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The Joint Commission and CMS Again Prohibit Text Orders

Posted in Electronic Health Records, HIPAA and the HITECH Act, Hospitals and Institutions, Legislation and Public Policy, Privacy and Data Protection

In a clarification issued in the December 2016 issues of its official newsletter, Perspectives, The Joint Commission, in collaboration with the Centers for Medicare & Medicaid Services (CMS), announced that it has reinstated its ban on using text message communications – even through secure text messaging – for patient care orders.

During 2016 The Joint Commission flip-flopped on this issue, briefly lifting the ban last spring, but then temporarily reinstating it over the summer. The Joint Commission and CMS noted that while their privacy and security concerns have been addressed with secure text messaging, there remain reservations associated with text messaged orders, including: 

  • The increased burden on nurses and other clinical staff who are responsible for inputting such electronic data into electronic health records (EHRs);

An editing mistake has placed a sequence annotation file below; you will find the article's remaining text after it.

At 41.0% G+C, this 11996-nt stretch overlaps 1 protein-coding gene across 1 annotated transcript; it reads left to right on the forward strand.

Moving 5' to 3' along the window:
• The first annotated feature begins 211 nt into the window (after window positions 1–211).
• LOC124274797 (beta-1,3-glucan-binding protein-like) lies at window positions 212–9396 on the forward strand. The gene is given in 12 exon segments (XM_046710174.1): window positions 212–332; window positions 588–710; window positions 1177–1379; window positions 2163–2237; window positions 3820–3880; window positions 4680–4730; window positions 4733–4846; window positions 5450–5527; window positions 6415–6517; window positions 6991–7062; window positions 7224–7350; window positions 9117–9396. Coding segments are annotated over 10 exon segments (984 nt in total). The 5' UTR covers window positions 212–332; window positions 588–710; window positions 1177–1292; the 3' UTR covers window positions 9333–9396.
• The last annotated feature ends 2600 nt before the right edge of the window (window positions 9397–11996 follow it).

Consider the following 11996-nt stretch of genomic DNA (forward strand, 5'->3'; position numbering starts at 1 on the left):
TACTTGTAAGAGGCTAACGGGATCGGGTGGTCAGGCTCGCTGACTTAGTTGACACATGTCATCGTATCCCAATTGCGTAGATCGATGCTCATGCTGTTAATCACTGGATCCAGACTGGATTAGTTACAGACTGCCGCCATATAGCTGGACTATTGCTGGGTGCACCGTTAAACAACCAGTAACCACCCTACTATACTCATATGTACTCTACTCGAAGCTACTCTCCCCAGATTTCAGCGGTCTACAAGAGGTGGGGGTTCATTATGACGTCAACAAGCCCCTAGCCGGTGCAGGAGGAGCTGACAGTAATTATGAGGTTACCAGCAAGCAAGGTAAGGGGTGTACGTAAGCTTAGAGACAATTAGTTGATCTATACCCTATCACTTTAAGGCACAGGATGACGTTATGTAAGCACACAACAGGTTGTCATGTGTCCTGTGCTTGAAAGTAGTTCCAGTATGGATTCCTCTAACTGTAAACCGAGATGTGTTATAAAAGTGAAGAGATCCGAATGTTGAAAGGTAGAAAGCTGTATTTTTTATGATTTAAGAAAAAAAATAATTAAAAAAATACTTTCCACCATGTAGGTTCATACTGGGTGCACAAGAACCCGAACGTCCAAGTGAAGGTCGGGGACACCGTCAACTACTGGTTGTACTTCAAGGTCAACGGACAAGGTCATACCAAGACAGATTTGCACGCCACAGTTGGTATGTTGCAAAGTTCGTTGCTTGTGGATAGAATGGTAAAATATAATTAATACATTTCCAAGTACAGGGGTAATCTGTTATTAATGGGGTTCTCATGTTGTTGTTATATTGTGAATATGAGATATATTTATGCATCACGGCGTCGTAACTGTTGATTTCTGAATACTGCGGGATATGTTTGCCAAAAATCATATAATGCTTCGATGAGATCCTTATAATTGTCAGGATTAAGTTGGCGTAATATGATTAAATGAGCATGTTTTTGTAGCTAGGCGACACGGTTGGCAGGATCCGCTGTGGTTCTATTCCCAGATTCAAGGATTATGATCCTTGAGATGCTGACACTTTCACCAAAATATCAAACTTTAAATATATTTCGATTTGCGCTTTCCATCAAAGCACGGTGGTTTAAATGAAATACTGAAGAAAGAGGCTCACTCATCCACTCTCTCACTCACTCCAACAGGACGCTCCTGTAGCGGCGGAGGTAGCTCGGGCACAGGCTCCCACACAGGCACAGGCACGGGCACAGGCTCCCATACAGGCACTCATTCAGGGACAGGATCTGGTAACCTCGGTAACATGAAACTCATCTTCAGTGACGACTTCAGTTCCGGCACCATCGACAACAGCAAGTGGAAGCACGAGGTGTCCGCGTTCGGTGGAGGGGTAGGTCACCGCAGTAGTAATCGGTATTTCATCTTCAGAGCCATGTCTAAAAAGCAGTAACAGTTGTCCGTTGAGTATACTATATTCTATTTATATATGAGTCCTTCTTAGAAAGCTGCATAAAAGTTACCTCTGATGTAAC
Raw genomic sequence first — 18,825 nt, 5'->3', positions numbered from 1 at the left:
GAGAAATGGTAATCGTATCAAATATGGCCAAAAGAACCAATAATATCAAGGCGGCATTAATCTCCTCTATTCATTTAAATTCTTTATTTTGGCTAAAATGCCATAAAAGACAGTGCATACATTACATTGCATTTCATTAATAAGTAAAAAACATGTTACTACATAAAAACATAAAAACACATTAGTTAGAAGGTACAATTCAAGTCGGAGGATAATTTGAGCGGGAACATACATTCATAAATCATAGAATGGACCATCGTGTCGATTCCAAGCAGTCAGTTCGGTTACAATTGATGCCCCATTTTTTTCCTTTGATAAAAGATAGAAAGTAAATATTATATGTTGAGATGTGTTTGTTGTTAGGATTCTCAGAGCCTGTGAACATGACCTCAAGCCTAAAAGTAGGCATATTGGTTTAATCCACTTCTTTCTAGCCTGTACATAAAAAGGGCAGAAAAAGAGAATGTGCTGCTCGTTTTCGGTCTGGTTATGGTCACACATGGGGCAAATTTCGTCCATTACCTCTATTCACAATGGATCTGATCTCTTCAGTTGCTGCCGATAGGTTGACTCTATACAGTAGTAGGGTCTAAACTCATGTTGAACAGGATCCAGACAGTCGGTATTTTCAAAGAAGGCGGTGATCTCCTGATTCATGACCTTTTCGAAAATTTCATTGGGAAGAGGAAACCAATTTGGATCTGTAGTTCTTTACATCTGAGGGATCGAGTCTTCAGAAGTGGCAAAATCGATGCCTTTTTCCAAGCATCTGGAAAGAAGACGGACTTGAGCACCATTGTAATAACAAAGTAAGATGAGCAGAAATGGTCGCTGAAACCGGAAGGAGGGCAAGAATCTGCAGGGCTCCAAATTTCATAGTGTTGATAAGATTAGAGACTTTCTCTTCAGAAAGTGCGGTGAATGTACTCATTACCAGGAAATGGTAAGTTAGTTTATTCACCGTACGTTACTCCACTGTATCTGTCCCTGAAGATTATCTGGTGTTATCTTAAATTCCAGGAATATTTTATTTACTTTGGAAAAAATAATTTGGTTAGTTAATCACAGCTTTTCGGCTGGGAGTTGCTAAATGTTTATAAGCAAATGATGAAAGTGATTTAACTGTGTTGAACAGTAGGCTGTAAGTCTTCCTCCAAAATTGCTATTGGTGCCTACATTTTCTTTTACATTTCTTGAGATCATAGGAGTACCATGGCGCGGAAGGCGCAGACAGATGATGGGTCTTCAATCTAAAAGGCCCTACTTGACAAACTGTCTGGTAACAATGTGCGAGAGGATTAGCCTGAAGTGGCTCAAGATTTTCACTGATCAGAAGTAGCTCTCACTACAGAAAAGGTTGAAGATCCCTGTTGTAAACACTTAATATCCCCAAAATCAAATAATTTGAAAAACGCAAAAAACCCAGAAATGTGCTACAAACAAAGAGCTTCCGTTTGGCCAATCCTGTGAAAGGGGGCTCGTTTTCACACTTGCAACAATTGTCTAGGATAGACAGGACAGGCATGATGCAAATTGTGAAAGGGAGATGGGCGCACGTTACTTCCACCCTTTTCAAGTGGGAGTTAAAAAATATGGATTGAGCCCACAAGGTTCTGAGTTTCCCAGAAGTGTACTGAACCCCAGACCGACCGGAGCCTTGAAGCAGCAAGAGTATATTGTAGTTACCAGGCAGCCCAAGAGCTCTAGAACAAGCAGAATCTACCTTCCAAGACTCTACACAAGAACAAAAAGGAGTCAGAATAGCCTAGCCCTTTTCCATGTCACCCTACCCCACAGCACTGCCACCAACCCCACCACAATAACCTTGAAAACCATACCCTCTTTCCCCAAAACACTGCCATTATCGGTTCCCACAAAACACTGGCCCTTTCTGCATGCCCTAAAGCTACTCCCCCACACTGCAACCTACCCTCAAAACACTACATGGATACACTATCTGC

• In-person communication allows for easier clarifications if there are questions about an order, and allows for better confirmation of directives; and
  • If the order generates any clinical decision support alerts, the ordering clinician needs to personally address these in a timely fashion to avoid delay in care.

The announcement stated that The Joint Commission and CMS will continue to monitor advancements in text messaging to further evaluate the ban and other guidelines in the future.

The announcement also included the following guidance:

  • All healthcare organizations should have policies prohibiting the use of unsecured text messaging for communicating protected health information; and
  • Computerized provider order entry should be the preferred method for submitting orders into the EHR, but a verbal order is acceptable.

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